Democracy Versus Liberalism
By Roslyn FullerJanuary 26, 2018
Demopolis by Josiah Ober
MY FEAR IS that contemporary liberalism lacks the resources necessary to take on the most pressing political, economic, and environmental problems of our times […] If liberalism and self-government are so entangled that they must stand or fall together, what happens is that democracy will collapse.
Thus Josiah Ober, a self-identified liberal and professor of political science and classics at Stanford University, wraps up a new book that aims to separate the idea of liberalism from that of “basic democracy.”
Although the author is one of the world’s foremost experts on classical Greece, Demopolis: Democracy before Liberalism in Theory and Practice is a lot more theory than practice, conceived and executed more as a work of political philosophy than history or current affairs. As a result, the book can, at times, seem like a tedious exercise in the usage of multi-syllable words and the name-checking of peers. Ober’s concept of “relevant expertise aggregation” in decision-making, later abbreviated REA, for example, is typical of the language used throughout and, I think we can agree, doesn’t exactly slide off the tongue. It would seem that the book was written primarily for use in the classroom, where students may be asked to dissect the idea of “relevant expertise aggregation,” and, as such, is perhaps a reflection on the fact that for most intellectuals the academic audience, delivering as it does a new cadre of elites every year, is the one before whom new ideas need to be floated. Considering the level of anti-democratic thought circulating from third-level institutions (Bryan Caplan’s The Myth of the Rational Voter, for example, or Daniel Bell’s The China Model), this approach is not wholly without merit, and the academic writing style does enable Ober to deliver a level of nuance and complexity on many topics that would be impossible in a work more dependent on keeping its readers entertained.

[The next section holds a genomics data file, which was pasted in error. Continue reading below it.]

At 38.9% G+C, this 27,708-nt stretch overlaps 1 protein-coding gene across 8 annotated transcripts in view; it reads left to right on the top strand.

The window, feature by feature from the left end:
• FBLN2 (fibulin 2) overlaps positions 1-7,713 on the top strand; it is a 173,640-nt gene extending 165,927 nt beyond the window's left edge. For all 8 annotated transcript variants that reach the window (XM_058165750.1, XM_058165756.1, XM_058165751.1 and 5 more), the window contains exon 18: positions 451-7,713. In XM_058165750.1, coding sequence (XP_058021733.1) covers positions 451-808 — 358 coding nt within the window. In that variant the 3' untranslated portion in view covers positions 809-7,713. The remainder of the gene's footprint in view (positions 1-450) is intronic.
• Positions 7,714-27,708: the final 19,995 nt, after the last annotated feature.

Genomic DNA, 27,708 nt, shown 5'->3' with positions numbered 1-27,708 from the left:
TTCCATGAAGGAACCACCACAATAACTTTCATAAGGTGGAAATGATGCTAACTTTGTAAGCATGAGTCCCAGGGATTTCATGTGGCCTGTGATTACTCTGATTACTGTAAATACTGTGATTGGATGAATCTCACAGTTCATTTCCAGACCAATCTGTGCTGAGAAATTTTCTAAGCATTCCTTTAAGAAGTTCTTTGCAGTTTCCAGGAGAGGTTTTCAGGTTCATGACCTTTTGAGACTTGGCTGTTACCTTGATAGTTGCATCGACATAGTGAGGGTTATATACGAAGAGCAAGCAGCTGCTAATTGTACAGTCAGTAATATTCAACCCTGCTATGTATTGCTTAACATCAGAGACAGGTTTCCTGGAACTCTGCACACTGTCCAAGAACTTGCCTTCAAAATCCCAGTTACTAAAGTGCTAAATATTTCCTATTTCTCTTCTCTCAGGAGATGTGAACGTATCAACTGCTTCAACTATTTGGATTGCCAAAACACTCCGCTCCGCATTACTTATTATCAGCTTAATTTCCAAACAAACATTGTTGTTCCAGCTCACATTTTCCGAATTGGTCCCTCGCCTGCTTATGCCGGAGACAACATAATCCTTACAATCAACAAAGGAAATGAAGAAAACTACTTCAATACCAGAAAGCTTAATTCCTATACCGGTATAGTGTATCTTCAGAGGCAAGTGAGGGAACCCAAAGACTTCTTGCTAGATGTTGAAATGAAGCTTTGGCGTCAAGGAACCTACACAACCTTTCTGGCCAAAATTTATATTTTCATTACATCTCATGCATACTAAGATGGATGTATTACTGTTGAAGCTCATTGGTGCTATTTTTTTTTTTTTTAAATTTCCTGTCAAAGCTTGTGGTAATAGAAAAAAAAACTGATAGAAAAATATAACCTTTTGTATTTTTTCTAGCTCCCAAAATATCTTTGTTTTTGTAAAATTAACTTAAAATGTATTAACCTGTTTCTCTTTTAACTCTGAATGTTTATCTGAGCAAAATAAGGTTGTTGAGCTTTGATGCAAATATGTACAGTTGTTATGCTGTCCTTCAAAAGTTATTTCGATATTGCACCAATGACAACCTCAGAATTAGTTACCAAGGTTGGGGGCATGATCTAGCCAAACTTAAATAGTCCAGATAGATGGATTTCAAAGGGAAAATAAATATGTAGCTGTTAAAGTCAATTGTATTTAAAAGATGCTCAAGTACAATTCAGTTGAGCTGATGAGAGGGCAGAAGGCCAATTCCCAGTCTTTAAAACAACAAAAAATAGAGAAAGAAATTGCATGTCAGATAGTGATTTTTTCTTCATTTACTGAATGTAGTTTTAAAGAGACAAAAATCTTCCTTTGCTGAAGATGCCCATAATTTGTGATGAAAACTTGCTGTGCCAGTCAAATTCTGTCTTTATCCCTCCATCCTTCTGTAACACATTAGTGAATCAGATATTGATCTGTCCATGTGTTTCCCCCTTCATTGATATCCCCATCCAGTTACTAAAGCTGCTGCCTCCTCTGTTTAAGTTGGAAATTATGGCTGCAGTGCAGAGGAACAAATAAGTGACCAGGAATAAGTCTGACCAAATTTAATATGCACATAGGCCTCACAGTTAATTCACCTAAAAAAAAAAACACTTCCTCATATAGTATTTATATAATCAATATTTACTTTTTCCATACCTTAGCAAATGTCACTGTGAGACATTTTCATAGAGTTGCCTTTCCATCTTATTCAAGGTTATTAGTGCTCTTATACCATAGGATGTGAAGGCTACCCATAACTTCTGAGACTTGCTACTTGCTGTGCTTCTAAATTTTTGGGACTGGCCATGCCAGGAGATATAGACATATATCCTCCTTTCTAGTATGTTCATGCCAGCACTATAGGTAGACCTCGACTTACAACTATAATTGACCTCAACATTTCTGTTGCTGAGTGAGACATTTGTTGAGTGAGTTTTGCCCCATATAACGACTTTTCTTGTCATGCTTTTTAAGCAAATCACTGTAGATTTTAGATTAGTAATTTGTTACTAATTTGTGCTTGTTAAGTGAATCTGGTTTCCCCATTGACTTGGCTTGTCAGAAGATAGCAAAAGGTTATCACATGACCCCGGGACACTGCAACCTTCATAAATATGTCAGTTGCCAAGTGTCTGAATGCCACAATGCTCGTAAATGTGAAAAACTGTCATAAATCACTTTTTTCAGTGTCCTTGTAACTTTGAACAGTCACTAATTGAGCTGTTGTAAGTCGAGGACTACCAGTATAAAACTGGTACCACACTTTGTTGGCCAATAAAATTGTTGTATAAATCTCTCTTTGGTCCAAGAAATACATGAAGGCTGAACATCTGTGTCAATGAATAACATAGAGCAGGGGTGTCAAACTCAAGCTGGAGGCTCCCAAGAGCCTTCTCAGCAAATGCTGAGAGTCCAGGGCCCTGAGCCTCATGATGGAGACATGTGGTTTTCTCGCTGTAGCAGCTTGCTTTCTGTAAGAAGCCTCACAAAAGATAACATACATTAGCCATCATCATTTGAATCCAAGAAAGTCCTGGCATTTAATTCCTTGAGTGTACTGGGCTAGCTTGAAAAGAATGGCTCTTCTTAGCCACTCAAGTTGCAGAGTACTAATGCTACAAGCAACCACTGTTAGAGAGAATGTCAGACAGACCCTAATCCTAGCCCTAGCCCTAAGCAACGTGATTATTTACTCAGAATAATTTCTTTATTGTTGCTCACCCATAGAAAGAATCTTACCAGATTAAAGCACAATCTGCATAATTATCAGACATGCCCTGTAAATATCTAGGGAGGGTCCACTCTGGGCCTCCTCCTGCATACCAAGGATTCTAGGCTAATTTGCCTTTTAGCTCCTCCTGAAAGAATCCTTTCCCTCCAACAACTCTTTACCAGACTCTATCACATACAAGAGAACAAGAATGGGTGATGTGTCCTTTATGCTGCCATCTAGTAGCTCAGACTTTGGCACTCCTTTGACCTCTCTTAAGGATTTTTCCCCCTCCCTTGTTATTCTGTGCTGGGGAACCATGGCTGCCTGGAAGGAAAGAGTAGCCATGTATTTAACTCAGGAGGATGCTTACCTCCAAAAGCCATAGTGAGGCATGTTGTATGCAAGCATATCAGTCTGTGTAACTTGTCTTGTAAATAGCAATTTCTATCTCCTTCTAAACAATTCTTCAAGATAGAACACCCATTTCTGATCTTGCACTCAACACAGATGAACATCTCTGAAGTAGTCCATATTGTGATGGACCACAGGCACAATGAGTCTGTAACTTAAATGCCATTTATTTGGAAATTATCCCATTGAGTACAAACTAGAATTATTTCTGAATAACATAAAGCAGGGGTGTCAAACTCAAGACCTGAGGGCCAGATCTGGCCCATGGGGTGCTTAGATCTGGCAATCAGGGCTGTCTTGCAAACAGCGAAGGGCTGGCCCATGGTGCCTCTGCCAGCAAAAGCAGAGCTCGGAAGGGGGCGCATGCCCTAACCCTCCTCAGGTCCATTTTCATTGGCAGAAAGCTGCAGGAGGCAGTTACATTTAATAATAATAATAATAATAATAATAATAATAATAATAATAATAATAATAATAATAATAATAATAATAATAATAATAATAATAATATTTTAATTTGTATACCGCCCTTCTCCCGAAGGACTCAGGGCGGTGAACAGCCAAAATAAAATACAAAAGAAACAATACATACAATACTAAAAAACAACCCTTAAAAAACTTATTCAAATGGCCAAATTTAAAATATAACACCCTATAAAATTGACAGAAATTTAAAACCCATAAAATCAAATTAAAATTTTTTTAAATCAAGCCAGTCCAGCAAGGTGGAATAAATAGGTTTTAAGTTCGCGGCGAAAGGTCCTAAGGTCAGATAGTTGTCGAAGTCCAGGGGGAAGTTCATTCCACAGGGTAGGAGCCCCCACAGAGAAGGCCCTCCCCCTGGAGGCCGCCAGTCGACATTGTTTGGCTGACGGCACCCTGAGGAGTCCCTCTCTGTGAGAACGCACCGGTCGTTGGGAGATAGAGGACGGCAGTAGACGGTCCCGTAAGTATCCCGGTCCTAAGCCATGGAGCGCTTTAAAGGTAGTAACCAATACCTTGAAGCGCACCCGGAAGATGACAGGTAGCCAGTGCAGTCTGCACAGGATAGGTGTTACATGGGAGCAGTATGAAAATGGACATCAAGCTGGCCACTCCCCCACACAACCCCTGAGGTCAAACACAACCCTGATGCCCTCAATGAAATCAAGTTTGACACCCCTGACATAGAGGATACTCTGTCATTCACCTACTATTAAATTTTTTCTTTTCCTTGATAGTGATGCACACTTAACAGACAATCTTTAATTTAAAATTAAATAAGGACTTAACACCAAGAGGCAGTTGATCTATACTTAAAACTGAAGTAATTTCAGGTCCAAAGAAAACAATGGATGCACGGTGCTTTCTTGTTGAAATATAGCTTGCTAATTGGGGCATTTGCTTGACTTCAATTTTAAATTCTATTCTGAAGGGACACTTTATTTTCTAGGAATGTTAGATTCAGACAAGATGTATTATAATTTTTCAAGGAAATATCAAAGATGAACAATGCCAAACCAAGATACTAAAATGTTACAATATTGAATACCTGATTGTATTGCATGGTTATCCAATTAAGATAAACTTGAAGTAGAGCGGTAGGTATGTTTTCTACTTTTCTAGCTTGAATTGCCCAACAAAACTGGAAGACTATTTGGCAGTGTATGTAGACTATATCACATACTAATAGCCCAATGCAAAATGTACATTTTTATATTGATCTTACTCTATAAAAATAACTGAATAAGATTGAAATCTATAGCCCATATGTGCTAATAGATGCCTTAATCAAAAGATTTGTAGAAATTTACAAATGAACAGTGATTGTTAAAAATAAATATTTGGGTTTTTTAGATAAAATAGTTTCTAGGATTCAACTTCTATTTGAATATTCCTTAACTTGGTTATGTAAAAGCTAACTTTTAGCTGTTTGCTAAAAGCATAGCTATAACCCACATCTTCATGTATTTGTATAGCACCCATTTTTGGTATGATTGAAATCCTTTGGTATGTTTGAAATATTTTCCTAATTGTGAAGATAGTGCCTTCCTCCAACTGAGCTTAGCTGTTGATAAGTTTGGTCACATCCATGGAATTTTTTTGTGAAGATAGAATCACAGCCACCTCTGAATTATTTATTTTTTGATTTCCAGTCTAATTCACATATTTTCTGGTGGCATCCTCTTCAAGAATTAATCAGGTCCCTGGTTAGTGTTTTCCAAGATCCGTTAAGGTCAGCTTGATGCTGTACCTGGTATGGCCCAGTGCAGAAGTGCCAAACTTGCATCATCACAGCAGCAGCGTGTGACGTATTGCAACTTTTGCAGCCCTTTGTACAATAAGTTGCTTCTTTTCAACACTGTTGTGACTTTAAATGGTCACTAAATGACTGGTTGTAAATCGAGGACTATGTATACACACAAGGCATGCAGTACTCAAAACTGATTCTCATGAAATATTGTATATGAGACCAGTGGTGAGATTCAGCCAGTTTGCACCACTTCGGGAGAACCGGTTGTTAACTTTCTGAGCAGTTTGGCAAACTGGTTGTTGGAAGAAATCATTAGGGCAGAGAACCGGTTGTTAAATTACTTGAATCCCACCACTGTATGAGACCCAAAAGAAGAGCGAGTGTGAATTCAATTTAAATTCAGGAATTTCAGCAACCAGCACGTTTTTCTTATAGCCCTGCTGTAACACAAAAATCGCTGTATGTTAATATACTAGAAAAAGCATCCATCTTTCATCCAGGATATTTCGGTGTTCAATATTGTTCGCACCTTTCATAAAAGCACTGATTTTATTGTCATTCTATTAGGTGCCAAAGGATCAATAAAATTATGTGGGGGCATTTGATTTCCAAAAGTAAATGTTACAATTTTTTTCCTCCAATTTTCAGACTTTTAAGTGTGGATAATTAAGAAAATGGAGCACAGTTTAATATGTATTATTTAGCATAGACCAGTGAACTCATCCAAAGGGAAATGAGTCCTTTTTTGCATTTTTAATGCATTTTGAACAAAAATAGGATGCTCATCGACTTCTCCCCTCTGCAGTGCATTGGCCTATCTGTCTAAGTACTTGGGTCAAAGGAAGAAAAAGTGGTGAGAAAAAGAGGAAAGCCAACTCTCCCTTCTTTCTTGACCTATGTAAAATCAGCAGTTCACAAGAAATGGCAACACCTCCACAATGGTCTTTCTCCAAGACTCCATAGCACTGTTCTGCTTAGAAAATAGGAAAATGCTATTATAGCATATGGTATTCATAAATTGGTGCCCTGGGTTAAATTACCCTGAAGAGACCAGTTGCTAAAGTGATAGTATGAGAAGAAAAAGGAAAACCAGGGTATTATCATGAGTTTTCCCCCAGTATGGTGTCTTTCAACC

Nonetheless, while Demopolis may at times be a slog, the ideas presented are too important to be confined to an Ivory Tower. In a society where it has become increasingly normalized to judge the utility of democracy on one’s personal satisfaction with its immediate outcomes, Ober takes up the important task of reminding us that democracy as a basic concept is fairly value-neutral, and capable of accommodating both liberal and illiberal mores. A lack of liberalism or liberal outcomes, therefore, does not necessarily equate to a lack of democracy.
Ober’s argument here is twofold. First, he demonstrates that in ancient Greece, less-than-liberal democracies not only managed to exist, but also flourished for generations. The argument that any democracy must conform to modern liberal values in order to survive is thus void.
As a second step, Ober presents a thought experiment based on the fictitious society of Demopolis, a community founded by individuals who want to be secure and prosperous, and to live without “tyranny,” that is to live free from rule by a third party. The bulk of the book is, as the title suggests, devoted to exploring how such a theoretical “Demopolis” could function in the here and now.